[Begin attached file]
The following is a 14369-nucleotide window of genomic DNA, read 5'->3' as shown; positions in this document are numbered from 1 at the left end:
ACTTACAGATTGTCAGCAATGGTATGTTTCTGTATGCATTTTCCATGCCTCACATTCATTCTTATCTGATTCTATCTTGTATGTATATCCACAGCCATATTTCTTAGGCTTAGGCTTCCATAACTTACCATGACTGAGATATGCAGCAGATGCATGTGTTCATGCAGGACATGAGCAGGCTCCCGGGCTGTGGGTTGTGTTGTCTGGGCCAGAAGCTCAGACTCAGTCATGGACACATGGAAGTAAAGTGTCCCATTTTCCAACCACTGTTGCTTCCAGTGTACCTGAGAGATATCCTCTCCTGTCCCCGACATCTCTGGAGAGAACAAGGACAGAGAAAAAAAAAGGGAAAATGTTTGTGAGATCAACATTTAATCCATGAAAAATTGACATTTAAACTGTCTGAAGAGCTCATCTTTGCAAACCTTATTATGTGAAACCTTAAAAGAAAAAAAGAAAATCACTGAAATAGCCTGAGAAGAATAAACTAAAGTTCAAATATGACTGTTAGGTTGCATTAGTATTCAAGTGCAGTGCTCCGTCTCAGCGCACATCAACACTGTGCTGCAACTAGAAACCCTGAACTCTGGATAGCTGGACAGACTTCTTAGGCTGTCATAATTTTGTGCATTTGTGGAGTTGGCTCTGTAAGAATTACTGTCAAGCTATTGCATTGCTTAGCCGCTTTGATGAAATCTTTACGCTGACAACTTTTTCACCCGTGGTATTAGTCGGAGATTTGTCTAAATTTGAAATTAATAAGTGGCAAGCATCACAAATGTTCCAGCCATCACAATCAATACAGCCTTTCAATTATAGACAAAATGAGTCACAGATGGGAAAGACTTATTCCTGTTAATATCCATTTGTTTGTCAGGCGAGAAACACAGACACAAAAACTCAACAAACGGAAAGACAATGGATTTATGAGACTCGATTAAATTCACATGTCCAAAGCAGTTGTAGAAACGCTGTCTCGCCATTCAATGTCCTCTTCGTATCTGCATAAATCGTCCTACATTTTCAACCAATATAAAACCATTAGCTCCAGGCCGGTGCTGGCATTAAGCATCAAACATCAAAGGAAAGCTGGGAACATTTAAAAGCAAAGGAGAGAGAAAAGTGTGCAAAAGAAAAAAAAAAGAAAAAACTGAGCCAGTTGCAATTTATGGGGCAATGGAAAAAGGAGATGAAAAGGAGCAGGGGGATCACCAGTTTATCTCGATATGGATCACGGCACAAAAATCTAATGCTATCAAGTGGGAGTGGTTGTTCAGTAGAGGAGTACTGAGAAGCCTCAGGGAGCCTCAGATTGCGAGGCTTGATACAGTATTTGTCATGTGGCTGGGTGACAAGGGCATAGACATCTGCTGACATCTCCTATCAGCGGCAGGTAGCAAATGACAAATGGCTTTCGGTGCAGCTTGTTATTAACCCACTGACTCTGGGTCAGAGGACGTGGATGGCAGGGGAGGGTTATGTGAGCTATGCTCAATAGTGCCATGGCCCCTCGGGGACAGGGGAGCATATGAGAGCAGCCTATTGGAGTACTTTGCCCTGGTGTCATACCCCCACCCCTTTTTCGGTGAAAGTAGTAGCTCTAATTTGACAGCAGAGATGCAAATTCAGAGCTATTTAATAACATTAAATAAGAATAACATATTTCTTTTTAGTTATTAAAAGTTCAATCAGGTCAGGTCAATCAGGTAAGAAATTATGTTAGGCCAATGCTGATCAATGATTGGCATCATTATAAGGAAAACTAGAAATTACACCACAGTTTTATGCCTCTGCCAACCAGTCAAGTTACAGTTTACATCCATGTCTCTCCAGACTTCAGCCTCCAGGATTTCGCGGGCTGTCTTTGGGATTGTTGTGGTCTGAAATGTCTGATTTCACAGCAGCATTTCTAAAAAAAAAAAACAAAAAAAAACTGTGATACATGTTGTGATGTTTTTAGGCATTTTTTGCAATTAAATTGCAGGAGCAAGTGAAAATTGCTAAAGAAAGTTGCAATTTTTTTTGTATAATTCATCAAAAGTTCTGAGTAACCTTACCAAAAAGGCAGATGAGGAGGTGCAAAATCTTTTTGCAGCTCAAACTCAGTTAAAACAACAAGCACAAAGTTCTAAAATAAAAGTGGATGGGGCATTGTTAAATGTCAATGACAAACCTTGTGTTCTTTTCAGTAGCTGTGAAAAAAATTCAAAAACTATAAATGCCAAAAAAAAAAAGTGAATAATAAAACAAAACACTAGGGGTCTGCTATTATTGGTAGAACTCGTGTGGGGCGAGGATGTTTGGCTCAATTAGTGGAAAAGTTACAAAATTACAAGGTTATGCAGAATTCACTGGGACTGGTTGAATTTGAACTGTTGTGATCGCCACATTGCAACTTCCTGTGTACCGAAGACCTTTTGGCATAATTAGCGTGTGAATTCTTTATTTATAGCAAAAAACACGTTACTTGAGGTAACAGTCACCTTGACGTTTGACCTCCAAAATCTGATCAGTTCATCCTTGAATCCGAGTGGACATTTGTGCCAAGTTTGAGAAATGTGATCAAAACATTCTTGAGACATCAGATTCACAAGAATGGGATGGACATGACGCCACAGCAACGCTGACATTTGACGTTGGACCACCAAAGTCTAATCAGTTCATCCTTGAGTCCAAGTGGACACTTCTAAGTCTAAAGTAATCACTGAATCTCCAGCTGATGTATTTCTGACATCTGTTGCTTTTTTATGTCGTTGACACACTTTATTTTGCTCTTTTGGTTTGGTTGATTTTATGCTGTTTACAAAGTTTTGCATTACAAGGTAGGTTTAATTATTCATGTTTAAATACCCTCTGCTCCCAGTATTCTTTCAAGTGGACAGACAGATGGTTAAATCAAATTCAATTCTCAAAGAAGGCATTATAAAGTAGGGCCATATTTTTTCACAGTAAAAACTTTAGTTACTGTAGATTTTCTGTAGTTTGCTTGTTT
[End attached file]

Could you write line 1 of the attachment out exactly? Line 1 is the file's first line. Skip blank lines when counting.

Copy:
The following is a 14369-nucleotide window of genomic DNA, read 5'->3' as shown; positions in this document are numbered from 1 at the left end: